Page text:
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1:29pm

Tue March 19, 2013
The Two-Way

Flush With Oil, Abu Dhabi Opens World's Largest Solar Plant

Originally published on Tue March 19, 2013 2:34 pm

Rows of parabolic mirrors at the Shams 1 plant in Abu Dhabi.
Marwan Naamani AFP/Getty Images

Abu Dhabi, the most oil-rich of the United Arab Emirates, is now home to the world's single-largest concentrated solar power plant.

The 100-megawatt Shams 1 plant cost an estimated $750 million and is expected to provide electricity to 20,000 homes, according to the BBC.

Why, you might ask?

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8:57am

Tue March 19, 2013
The Two-Way

Cyprus Lawmakers Reject Unpopular Bailout Plan

Originally published on Tue March 19, 2013 3:55 pm

A Cypriot woman holds a sign during a protest against an EU bailout deal outside the Parliament in Nicosia on Monday.
Patrick Baz AFP/Getty Images

Update at 2:25 p.m. ET: Deal Turned Down:

Cyprus lawmakers have rejected the bank tax bill, with zero votes in favor, 36 against and 19 abstentions, after a two-hour debate, The Associated Press and Reuters news agencies report. The bill's rejection throws into doubt the $13 billion international bailout package needed to forestall a default.

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2:08pm

Mon March 18, 2013
The Two-Way

Indonesian Zoo Breeds Rare Komodo Dragons

Originally published on Mon March 18, 2013 2:26 pm

Four of seven baby Komodos born at the Surabaya Zoo in Indonesia last week.
AFP/Getty Images

A zoo in Indonesia is now home to seven bouncing baby Komodo dragons. Before you recoil in disgust, have a look at this video from the BBC — "cute" may not be the operative word, but the hatchlings do exude a certain endearing quality.

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12:10pm

Mon March 18, 2013
The Two-Way

Hillary Clinton Announces Her Support Of Gay Marriage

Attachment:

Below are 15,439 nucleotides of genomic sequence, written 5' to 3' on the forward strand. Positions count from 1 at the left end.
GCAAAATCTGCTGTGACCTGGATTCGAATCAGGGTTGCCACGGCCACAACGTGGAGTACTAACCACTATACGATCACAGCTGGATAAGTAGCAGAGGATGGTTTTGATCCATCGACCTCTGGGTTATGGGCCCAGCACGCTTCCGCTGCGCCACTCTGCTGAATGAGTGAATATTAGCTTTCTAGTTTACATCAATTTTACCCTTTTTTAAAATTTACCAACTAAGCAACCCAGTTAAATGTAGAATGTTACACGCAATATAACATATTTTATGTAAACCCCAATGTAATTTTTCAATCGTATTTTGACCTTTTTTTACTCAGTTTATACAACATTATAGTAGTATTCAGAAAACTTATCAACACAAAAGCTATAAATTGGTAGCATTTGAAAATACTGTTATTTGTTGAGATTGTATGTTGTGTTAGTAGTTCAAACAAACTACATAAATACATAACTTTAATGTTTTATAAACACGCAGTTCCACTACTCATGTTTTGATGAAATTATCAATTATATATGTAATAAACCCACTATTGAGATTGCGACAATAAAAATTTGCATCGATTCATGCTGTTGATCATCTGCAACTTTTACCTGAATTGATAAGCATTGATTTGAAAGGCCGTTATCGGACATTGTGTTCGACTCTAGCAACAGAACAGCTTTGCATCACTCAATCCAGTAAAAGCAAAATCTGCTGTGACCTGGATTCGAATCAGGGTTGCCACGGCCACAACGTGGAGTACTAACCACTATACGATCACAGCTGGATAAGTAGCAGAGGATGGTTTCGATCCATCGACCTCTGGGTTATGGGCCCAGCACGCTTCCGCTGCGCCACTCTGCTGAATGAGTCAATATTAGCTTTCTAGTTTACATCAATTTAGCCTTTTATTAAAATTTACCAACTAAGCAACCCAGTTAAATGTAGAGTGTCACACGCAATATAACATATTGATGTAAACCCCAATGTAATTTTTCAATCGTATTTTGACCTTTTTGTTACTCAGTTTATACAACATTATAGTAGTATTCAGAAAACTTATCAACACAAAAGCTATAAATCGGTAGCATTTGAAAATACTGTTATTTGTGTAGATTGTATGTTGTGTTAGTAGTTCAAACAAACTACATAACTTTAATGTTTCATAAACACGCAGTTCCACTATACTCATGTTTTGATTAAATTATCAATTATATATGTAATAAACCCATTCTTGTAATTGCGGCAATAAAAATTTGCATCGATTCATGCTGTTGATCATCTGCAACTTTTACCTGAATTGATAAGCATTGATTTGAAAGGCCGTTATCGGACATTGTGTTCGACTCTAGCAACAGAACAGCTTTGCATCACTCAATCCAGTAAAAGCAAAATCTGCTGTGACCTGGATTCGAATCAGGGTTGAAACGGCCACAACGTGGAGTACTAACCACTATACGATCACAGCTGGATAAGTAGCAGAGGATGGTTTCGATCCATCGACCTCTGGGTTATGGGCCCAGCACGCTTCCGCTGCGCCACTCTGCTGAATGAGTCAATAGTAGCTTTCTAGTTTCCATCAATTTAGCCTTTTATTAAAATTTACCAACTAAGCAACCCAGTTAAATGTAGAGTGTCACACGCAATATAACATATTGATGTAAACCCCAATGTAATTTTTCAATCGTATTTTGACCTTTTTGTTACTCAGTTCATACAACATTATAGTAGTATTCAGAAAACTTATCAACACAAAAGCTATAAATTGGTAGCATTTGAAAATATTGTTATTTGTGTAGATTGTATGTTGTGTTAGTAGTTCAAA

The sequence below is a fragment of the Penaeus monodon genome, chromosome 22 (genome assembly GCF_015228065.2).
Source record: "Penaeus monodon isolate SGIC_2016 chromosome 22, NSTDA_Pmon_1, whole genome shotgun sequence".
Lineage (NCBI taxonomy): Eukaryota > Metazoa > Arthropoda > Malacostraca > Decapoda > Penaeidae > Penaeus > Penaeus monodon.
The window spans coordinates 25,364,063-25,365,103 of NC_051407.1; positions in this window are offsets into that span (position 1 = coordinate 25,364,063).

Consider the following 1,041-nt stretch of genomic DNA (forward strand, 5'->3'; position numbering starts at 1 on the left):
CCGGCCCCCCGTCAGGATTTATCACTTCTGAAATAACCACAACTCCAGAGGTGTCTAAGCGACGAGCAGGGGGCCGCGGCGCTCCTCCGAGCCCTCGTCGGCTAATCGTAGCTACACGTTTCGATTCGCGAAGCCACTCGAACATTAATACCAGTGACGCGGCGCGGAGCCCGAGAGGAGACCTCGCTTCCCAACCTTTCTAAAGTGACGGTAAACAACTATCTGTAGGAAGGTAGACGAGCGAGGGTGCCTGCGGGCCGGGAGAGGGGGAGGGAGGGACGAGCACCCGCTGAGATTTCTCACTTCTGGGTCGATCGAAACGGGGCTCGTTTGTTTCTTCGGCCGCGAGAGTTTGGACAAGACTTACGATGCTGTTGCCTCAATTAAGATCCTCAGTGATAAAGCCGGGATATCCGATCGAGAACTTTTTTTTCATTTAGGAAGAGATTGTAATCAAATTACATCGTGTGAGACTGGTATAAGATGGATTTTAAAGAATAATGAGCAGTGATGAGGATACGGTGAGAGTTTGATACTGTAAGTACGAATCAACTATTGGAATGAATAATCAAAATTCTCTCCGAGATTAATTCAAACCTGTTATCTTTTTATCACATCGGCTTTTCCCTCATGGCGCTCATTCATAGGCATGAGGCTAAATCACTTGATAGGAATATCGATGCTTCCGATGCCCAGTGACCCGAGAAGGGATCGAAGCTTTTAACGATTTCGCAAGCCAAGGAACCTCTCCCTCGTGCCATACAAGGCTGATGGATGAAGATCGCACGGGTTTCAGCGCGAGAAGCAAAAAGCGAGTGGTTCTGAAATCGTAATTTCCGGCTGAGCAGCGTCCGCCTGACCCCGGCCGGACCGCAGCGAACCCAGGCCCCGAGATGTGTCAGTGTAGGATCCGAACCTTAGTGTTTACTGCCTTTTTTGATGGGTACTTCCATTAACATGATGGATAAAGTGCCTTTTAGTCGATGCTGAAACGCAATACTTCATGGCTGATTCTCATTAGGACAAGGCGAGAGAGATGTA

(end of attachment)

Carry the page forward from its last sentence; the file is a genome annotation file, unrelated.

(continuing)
Originally published on Mon March 18, 2013 12:57 pm

Former Secretary of State Hillary Clinton has announced that she supports same-sex marriage, saying gays and lesbians are "full and equal citizens and deserve the rights of citizenship."

"That includes marriage," Clinton says in an online video released Monday by the gay rights advocacy group Human Rights Campaign. Clinton adds that she backs gay marriage both "personally and as a matter of policy and law."

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10:11am

Mon March 18, 2013
The Two-Way

China Edges Out U.K. As World's Fifth-Largest Arms Supplier

Originally published on Mon March 18, 2013 10:46 am

More than 200 companies attended an International Defense Exhibition in Karachi, Pakistan, in November, most from the U.S., China and Europe.
Asif Hassan AFP/Getty Images

The U.S. still leads the world in one area — arms sales. But even there, China is closing the gap.

Made-in-China weapons have moved into the No. 5 slot, displacing U.K.-manufactured arms, but the Asian giant still trails far behind the U.S. and Russia, whose weapons account for 30 percent and 26 percent of the market, respectively, according to a new report released by the Stockholm International Peace Research Institute on Monday.

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8:40am

Mon March 18, 2013
The Two-Way

Cyprus Bailout To Hit Depositors, Sends Shivers Through Markets

Originally published on Mon March 18, 2013 6:08 pm

Take the money and run: An ATM in the Cypriot capital Nicosia on Sunday.
Hasan Mroue AFP/Getty Images

A vote in Cyprus on whether to approve a controversial bailout plan has been postponed after the prospect of the deal caused bank customers to rush to withdraw their savings and drew the ire of overseas depositors.

As NPR's Krishnadev Calamur wrote in a post over the weekend: "The money [is] needed because Cyprus' banks lost 4.5 billion euros on their Greek bond holdings, which were written down last year after Greece's second bailout."